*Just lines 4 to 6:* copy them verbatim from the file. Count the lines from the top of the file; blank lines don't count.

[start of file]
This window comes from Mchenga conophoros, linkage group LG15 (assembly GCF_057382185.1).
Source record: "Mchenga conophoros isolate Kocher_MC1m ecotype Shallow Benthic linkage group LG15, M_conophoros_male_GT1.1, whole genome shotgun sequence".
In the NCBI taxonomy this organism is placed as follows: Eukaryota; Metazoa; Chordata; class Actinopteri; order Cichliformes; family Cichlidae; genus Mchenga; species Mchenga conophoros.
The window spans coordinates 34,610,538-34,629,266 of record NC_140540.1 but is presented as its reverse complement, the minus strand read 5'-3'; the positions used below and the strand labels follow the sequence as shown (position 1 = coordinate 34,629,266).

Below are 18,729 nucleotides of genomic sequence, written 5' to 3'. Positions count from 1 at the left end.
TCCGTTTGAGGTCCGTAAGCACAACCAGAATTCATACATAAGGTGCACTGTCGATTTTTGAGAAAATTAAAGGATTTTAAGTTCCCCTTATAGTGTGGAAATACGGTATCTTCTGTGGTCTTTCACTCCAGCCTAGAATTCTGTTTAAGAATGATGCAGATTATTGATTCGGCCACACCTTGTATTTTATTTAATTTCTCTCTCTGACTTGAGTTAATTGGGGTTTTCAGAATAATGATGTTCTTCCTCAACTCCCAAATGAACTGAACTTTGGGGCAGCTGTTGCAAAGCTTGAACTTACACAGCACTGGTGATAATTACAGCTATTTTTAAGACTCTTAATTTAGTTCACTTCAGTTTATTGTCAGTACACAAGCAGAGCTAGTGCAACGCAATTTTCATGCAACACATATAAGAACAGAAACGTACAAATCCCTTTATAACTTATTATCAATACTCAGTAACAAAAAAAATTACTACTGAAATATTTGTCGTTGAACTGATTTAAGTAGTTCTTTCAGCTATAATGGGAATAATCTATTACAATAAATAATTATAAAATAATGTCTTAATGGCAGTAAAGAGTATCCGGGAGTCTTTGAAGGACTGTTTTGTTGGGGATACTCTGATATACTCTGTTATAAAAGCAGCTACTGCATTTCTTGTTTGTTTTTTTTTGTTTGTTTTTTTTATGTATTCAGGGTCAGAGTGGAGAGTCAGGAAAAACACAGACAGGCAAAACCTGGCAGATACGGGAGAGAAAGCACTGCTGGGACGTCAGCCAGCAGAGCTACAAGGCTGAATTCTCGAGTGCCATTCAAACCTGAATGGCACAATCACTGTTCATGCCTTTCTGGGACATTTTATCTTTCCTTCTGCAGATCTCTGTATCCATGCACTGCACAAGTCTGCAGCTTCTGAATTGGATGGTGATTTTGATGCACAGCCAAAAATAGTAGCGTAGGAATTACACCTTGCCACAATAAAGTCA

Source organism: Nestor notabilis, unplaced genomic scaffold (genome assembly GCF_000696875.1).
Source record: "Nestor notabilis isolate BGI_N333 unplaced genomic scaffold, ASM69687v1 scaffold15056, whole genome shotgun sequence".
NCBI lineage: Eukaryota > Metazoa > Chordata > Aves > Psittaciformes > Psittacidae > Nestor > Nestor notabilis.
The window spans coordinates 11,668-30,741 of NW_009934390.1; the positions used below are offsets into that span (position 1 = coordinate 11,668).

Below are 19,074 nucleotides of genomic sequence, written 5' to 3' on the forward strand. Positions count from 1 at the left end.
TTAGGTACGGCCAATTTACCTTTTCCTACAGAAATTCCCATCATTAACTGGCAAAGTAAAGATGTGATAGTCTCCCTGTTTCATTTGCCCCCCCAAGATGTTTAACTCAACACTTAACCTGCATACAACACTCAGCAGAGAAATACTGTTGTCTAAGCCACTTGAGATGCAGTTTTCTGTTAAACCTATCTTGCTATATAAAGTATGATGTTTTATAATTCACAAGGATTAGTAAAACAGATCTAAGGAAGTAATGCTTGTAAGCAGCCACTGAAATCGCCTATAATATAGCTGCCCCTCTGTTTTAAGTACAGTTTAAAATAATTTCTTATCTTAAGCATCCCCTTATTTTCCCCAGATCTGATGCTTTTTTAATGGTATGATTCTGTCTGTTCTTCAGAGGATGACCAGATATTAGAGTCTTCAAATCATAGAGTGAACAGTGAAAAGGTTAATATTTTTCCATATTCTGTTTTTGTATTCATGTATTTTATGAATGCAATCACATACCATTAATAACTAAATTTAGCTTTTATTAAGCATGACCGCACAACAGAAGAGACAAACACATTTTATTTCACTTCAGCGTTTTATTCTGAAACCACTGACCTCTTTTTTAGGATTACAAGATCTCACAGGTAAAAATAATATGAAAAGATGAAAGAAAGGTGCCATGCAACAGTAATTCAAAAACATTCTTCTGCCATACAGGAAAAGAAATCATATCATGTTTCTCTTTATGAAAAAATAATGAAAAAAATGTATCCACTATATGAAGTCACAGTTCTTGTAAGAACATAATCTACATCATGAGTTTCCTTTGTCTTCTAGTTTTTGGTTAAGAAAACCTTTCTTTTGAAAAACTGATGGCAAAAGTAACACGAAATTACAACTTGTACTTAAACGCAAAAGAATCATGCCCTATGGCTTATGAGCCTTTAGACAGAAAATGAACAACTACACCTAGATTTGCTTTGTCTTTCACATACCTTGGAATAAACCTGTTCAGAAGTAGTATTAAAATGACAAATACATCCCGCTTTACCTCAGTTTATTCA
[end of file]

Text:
The window spans coordinates 34,610,538-34,629,266 of record NC_140540.1 but is presented as its reverse complement, the minus strand read 5'-3'; the positions used below and the strand labels follow the sequence as shown (position 1 = coordinate 34,629,266).

Below are 18,729 nucleotides of genomic sequence, written 5' to 3'. Positions count from 1 at the left end.
TCCGTTTGAGGTCCGTAAGCACAACCAGAATTCATACATAAGGTGCACTGTCGATTTTTGAGAAAATTAAAGGATTTTAAGTTCCCCTTATAGTGTGGAAATACGGTATCTTCTGTGGTCTTTCACTCCAGCCTAGAATTCTGTTTAAGAATGATGCAGATTATTGATTCGGCCACACCTTGTATTTTATTTAATTTCTCTCTCTGACTTGAGTTAATTGGGGTTTTCAGAATAATGATGTTCTTCCTCAACTCCCAAATGAACTGAACTTTGGGGCAGCTGTTGCAAAGCTTGAACTTACACAGCACTGGTGATAATTACAGCTATTTTTAAGACTCTTAATTTAGTTCACTTCAGTTTATTGTCAGTACACAAGCAGAGCTAGTGCAACGCAATTTTCATGCAACACATATAAGAACAGAAACGTACAAATCCCTTTATAACTTATTATCAATACTCAGTAACAAAAAAAATTACTACTGAAATATTTGTCGTTGAACTGATTTAAGTAGTTCTTTCAGCTATAATGGGAATAATCTATTACAATAAATAATTATAAAATAATGTCTTAATGGCAGTAAAGAGTATCCGGGAGTCTTTGAAGGACTGTTTTGTTGGGGATACTCTGATATACTCTGTTATAAAAGCAGCTACTGCATTTCTTGTTTGTTTTTTTTTGTTTGTTTTTTTTATGTATTCAGGGTCAGAGTGGAGAGTCAGGAAAAACACAGACAGGCAAAACCTGGCAGATACGGGAGAGAAAGCACTGCTGGGACGTCAGCCAGCAGAGCTACAAGGCTGAATTCTCGAGTGCCATTCAAACCTGAATGGCACAATCACTGTTCATGCCTTTCTGGGACATTTTATCTTTCCTTCTGCAGATCTCTGTATCCATGCACTGCACAAGTCTGCAGCTTCTGAATTGGATGGTGATTTTGATGCACAGCCAAAAATAGTAGCGTAGGAATTACACCTTGCCACAATAAAGTCA